Verse-by-Verse Bible Commentary

1 Kings 3:21

When I rose in the morning to nurse my son, behold, he was dead; but when I looked at him carefully in the morning, behold, he was not my son, whom I had borne."
New American Standard Version

Bible Study Resources

Concordances:
Nave's Topical Bible - Arbitration;   Judge;   Rulers;   Solomon;   Wisdom;   Thompson Chain Reference - Solomon;   Torrey's Topical Textbook - Children;   Courts of Justice;   Justice;   Magistrates;  
Dictionaries:
Bridgeway Bible Dictionary - Solomon;   Holman Bible Dictionary - Book(s);   Court Systems;   Harlot;   King, Kingship;   Kings, 1 and 2;   Hastings' Dictionary of the Bible - Israel;   Priests and Levites;   Wisdom;   Hastings' Dictionary of the New Testament - Boyhood ;   Smith Bible Dictionary - Law of Moses;   Sol'omon;  
Encyclopedias:
Condensed Biblical Cyclopedia - Hebrew Monarchy, the;   International Standard Bible Encyclopedia - Bear;   Decision;   Proverbs, Book of;   Queen of Sheba;  

John Gill's Exposition of the Whole Bible

And when I rose in the morning to give my child suck,.... As she used to do:

behold, it was dead; her own child, as she thought at first:

but when I had considered it in the morning; it was towards morning, or just at break of day, when she arose to suckle it, and found it dead: but when it was broad day, and the light of the morning was increased, she more narrowly viewed it, and by its features, or some marks she had observed;

behold, it was not my son which I did bear: she was fully satisfied it was not her own child, but another.

Copyright Statement
The New John Gill's Exposition of the Entire Bible Modernised and adapted for the computer by Larry Pierce of Online Bible. All Rights Reserved, Larry Pierce, Winterbourne, Ontario.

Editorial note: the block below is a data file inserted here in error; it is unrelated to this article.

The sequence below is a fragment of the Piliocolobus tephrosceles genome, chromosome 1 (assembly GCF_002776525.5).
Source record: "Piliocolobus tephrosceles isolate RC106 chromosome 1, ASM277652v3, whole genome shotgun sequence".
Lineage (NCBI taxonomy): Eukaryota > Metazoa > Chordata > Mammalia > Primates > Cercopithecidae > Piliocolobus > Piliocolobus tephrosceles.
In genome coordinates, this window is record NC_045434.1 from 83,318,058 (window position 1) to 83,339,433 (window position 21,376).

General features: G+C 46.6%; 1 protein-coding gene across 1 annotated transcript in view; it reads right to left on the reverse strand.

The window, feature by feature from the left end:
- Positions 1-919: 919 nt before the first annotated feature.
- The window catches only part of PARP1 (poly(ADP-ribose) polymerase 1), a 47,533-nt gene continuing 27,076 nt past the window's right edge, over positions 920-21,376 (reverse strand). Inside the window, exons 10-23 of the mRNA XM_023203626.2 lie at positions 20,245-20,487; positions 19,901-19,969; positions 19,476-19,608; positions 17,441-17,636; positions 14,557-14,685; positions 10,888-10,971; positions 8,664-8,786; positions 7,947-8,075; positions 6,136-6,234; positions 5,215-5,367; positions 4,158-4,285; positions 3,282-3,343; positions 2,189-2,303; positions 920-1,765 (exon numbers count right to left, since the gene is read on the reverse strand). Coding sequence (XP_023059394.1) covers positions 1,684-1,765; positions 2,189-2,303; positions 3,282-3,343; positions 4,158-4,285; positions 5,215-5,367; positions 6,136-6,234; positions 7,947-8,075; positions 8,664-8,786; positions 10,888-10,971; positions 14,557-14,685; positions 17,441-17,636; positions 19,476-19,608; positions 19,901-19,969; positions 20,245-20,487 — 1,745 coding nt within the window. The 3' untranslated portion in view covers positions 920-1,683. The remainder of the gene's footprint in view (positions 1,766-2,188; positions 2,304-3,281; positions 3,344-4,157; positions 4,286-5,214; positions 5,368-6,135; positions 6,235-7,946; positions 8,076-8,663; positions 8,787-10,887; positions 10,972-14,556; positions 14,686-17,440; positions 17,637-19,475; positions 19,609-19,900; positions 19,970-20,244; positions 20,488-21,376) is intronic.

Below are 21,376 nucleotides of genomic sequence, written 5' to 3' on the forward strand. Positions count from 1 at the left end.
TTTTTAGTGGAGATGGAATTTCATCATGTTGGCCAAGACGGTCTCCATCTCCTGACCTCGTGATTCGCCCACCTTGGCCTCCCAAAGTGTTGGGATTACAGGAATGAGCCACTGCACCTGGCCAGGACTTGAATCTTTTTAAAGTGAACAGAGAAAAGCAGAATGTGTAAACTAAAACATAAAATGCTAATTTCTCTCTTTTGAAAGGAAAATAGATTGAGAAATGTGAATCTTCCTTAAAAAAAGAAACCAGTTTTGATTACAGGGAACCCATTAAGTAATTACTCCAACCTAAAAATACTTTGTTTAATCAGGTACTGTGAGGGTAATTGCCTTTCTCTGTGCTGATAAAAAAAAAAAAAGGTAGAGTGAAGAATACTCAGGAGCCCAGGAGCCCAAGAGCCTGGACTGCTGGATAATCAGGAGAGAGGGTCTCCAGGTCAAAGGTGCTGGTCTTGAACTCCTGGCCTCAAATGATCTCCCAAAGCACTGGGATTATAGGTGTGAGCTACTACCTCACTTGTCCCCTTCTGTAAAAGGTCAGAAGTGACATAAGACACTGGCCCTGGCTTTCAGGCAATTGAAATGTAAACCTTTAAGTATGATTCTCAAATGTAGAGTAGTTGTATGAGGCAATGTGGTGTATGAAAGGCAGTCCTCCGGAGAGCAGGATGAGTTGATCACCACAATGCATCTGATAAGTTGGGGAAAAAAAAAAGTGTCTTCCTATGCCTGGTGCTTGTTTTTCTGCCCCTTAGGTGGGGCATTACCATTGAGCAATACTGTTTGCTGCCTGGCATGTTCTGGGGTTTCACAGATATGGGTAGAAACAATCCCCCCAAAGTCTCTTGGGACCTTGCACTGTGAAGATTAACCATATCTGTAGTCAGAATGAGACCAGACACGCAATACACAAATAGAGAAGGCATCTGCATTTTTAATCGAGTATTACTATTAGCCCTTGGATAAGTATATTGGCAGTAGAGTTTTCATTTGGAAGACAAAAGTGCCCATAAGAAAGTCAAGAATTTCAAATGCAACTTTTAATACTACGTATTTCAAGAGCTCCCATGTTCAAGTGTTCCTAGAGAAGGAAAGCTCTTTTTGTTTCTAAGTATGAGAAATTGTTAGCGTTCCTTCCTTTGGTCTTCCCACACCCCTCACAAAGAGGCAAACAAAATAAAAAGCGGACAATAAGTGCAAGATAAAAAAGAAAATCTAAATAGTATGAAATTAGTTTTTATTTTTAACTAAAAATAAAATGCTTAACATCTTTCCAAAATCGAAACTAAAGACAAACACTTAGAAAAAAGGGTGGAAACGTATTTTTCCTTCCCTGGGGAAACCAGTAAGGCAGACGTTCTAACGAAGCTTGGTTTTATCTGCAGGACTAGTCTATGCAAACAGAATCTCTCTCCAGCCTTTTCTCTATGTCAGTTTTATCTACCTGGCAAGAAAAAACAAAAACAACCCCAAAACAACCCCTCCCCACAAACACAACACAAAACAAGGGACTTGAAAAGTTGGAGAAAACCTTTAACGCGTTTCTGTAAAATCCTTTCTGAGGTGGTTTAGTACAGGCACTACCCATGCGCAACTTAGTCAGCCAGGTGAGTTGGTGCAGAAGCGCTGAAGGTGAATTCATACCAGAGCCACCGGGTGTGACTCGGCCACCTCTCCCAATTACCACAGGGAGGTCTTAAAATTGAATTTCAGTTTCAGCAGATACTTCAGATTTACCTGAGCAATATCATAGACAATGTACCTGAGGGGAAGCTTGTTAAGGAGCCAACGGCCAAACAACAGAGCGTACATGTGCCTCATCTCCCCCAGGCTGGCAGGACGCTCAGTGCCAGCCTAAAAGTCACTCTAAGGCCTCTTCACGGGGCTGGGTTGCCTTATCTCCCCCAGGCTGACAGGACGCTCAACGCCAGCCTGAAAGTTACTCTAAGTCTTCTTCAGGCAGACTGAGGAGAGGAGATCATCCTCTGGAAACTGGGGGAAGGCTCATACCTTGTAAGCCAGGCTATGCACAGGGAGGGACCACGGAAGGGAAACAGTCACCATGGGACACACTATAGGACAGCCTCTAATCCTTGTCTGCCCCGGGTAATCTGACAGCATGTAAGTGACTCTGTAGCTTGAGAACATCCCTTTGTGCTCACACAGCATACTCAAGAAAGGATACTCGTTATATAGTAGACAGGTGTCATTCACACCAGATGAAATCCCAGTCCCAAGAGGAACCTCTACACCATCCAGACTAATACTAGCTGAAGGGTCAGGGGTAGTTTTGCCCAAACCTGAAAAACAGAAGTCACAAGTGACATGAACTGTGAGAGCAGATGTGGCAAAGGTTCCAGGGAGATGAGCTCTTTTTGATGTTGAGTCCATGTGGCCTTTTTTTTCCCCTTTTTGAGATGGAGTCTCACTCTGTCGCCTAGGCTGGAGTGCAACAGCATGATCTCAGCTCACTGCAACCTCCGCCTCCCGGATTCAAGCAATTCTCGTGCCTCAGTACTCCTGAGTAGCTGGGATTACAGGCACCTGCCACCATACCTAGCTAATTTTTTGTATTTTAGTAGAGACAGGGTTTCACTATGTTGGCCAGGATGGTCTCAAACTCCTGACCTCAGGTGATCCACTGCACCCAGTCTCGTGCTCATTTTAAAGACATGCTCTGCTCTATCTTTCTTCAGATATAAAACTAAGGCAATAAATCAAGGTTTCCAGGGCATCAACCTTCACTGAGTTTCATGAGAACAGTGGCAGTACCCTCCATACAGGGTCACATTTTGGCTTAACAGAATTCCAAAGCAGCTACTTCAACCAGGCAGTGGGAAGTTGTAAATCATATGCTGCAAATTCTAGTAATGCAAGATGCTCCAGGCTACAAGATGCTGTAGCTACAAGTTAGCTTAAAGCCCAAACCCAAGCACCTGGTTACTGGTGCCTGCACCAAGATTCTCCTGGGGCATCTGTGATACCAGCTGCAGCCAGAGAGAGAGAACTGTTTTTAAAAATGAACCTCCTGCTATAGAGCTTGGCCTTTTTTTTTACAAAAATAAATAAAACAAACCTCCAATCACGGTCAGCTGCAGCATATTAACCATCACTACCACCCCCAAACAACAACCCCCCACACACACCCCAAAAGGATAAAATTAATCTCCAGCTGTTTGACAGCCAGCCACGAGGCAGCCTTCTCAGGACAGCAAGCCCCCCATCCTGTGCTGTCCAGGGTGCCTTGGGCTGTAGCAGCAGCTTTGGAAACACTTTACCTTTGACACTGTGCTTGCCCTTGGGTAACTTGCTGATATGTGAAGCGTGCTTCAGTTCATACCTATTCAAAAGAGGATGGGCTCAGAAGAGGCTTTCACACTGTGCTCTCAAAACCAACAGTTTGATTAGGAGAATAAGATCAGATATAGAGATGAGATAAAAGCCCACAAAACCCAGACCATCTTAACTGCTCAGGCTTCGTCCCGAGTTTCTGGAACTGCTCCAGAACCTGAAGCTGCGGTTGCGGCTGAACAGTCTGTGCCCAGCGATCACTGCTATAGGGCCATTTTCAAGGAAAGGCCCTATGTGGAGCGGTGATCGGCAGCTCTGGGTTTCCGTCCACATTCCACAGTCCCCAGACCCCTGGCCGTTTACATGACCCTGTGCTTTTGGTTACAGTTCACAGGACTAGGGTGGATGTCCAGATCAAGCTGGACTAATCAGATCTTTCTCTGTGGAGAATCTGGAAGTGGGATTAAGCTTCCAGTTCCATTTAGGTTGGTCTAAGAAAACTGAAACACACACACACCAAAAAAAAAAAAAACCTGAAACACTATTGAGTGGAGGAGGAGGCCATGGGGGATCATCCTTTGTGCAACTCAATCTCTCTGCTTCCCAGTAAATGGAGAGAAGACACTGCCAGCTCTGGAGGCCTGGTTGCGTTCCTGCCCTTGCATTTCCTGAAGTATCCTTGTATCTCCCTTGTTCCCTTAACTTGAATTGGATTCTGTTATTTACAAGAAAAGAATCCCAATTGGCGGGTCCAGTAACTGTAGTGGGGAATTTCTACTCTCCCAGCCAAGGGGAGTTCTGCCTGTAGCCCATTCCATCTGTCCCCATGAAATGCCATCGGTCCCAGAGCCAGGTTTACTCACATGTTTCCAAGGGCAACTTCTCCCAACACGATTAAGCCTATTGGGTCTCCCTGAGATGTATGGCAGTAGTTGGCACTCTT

A printed copy of this work can be ordered from: The Baptist Standard Bearer, 1 Iron Oaks Dr, Paris, AR, 72855
Bibliographical Information
Gill, John. "Commentary on 1 Kings 3:21". "The New John Gill Exposition of the Entire Bible". https://www.studylight.org/commentaries/geb/1-kings-3.html. 1999.

John Trapp Complete Commentary

1 Kings 3:21 And when I rose in the morning to give my child suck, behold, it was dead: but when I had considered it in the morning, behold, it was not my son, which I did bear.

Ver. 21. To give my child suck.] This is a check to those nice dames that needlessly refuse to suckle their own children. Not harlots only, but "sea monsters draw out their breasts, and give suck to their young." [Lamentations 4:3]

Behold, it was not my son.] Though death had somewhat altered the features of the child, yet the true mother could not be mistaken in it.

Copyright Statement
These files are public domain.
Text Courtesy of BibleSupport.com. Used by Permission.
Bibliographical Information
Trapp, John. "Commentary on 1 Kings 3:21". John Trapp Complete Commentary. https://www.studylight.org/commentaries/jtc/1-kings-3.html. 1865-1868.

Peter Pett's Commentary on the Bible

And when I rose in the morning to breast feed my child, behold, it was dead, but when I had looked at it in the morning, behold, it was not my son, whom I had borne.”

Consequently when the first woman arose in order to feed her baby she had thought that it was dead, but once she had examined it in the morning light she had realised that it was not her baby at all.

1 Kings 3:22 a ‘And the other woman said, “No, but the living is my son, and the dead is your son.” And this one said, “No, but the dead is your son, and the living is my son.”

The second woman then spoke up and declared that the truth of the matter was that her son was the living son, while the dead son was the first woman’s, at which the first woman said that that was not true but that the opposite was the case.

1 Kings 3:22 b ‘Thus they spoke before the king.’

This then was the case that they had brought before the king.

1 Kings 3:23 Then the king said, “The one says, ‘This is my son who lives, and your son is the dead, and the other says, ‘No, but your son is the dead, and my son is the living.’ ”